Company executives talk sotto voce about how dangerous it is for a villager to support business projects. “No villager has the courage to stand up to the Naxalites,” says one manager who is often in the region. The possibility of violence has contributed to the slow progress of many mining projects.

Nik Senapati, country head of Rio Tinto, which has outstanding permits for prospecting in eastern India, knows the threat. “It’s possible to work here,” he says. “But we avoid parts where there are Naxals. We won’t risk our people.”

The Naxalites often don’t hesitate to kill or intimidate their foes, no matter how powerful they are. Former Andhra Pradesh Chief Minister Chandrababu Naidu, who is credited with turning the state capital of Hyderabad into a tech center, narrowly avoided death at their hands.

Targeting cities
But the Naxalites can offer their followers clear benefits. Lakshmi Jalma Khodape, 32, alias Renuka, a petite tribal from Iheri, Maharashtra, was just 15 when she joined up. “I had no education,” she recalls. “My father was a guard in the forest department. The Naxals taught me how to read and write.” Eventually disgusted by the Naxals’ violence, Lakshmi surrendered to the state police and now lives under their protection.

Undeniably, the Naxals are viewed as Robin Hoods for many of their efforts. “The tribals have benefited economically thanks to the Naxals,” says human rights lawyer K Balagopal, who has defended captured Naxalites in court cases.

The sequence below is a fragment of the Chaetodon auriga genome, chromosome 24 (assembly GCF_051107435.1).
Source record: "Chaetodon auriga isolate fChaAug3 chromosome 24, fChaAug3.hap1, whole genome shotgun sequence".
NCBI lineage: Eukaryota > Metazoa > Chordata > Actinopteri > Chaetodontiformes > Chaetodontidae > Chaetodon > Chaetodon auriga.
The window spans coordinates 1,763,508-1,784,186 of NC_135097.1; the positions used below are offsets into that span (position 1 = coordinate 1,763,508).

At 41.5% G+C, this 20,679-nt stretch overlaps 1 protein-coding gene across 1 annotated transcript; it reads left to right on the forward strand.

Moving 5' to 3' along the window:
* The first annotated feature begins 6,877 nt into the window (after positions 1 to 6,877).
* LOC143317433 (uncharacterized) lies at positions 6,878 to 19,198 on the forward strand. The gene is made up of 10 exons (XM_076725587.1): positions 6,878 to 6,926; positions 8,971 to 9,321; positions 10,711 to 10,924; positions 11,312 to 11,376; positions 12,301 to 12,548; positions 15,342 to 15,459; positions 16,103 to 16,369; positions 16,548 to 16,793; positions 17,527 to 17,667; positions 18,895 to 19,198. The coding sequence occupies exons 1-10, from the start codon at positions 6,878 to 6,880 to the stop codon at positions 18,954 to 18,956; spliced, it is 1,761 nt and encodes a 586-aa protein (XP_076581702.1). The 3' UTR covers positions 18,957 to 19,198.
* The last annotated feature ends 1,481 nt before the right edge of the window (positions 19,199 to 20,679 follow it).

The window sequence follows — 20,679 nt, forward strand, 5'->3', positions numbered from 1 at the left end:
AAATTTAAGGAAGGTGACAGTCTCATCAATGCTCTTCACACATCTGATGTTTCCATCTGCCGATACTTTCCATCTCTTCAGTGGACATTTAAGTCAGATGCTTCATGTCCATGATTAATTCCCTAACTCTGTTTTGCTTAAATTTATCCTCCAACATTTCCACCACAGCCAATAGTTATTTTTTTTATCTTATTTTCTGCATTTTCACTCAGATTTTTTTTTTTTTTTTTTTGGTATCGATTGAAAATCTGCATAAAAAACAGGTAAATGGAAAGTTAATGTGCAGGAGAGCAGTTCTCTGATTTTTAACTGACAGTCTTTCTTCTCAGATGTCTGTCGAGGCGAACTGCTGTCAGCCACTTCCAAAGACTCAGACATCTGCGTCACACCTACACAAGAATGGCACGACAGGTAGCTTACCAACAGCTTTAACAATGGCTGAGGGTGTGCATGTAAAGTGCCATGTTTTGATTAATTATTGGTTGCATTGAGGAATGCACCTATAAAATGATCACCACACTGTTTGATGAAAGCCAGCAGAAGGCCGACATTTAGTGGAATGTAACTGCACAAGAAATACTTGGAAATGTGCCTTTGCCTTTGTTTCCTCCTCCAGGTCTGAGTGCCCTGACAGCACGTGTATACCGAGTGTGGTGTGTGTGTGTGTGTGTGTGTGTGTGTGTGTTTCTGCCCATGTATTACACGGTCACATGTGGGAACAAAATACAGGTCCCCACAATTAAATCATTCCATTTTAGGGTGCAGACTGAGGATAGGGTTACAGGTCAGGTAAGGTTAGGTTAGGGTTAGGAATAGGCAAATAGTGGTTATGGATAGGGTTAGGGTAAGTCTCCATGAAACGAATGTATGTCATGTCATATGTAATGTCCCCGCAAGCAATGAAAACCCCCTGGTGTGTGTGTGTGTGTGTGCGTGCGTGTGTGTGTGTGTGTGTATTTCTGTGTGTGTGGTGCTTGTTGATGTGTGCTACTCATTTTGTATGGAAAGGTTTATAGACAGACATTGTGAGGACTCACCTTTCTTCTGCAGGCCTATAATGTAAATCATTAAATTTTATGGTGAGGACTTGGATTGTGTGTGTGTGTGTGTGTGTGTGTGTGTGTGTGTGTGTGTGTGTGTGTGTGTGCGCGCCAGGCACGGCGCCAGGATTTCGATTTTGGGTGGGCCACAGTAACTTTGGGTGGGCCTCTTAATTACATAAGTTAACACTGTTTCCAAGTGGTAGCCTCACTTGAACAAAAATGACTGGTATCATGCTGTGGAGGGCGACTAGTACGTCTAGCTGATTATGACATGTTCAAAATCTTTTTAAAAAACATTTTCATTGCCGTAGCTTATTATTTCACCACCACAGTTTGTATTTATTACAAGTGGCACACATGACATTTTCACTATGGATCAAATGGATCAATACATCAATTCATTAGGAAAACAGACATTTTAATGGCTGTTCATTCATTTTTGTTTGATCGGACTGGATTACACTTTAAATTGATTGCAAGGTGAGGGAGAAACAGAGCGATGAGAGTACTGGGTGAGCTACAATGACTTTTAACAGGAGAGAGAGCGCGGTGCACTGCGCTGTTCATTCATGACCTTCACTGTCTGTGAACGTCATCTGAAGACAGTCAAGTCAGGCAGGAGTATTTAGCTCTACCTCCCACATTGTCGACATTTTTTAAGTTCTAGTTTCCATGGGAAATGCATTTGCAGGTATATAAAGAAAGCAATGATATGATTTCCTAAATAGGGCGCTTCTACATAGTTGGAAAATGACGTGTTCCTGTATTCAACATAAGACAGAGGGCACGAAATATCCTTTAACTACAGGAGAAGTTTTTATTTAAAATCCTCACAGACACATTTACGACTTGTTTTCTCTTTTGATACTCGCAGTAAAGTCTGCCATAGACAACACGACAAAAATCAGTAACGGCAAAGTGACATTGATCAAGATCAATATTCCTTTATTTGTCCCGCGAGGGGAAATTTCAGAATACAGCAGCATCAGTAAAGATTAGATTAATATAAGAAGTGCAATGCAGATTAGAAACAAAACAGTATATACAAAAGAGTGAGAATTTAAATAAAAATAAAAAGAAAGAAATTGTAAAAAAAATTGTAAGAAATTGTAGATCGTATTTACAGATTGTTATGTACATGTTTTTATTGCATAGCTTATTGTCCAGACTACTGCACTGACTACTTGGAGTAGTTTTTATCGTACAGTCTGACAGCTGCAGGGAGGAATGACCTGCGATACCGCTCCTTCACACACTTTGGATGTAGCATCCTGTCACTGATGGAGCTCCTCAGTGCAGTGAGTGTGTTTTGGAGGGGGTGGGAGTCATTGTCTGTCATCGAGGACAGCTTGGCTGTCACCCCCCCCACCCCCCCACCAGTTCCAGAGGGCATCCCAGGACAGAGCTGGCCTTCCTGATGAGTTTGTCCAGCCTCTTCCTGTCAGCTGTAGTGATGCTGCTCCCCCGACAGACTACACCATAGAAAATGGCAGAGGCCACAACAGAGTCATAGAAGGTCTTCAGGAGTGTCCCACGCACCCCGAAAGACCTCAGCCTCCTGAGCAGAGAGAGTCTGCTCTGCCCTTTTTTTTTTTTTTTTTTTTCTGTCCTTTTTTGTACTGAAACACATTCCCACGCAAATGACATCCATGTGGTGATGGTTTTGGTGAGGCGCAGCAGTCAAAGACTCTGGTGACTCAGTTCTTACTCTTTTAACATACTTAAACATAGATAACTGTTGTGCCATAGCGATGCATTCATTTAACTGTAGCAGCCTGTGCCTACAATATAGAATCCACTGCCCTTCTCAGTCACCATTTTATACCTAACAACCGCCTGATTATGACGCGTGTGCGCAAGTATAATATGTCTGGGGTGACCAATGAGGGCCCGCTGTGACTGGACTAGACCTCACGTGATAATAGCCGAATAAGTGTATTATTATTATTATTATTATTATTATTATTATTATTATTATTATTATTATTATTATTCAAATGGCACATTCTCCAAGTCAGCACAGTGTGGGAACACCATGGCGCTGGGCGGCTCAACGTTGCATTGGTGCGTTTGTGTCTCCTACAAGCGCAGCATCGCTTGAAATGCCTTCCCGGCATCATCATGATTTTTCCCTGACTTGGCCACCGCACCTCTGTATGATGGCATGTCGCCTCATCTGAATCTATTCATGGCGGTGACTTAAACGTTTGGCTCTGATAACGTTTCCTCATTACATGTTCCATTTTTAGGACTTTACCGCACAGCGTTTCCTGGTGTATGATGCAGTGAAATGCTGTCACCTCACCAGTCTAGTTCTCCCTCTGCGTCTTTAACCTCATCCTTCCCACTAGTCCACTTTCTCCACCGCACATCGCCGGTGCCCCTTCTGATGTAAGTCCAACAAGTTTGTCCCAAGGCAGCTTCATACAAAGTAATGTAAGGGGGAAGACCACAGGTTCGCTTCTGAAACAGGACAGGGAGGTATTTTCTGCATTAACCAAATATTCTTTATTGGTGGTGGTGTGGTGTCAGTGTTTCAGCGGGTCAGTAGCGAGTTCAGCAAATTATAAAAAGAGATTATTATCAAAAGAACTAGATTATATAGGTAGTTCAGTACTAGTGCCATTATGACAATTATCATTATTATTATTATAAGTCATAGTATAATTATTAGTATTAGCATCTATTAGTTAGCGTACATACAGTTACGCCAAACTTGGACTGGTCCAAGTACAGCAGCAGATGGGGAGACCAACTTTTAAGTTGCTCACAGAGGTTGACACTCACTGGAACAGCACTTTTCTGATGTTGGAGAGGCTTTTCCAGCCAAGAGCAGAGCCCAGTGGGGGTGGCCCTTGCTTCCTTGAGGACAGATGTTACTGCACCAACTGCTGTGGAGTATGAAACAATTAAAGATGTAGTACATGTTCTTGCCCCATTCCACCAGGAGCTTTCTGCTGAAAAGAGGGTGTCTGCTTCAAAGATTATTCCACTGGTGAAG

In Maharashtra, tribals pick tender tendu leaves, which are rolled to make a cigarette called a “bidi.” Contractors used to pay them the equivalent of a penny for picking 1,000 leaves from the surrounding forest. The contractors would then take the leaves to the factory owners and sell them for a huge markup. But the Naxals intervened, threatening the contractors and demanding better wages. Since 2002 the contractors have increased the price to about $4 per 1,000 leaves.
According to the Institute for Conflict Management, the Naxalites are now planning to penetrate India’s major cities. Ajai Sahni, executive director of the Institute, says they are looking to encircle urban centers, find sympathy among students and the unemployed, and create armed, “secret, self-defense squads” that will execute orders. Their targets are the two main industrialised belts that run along the east and west coasts.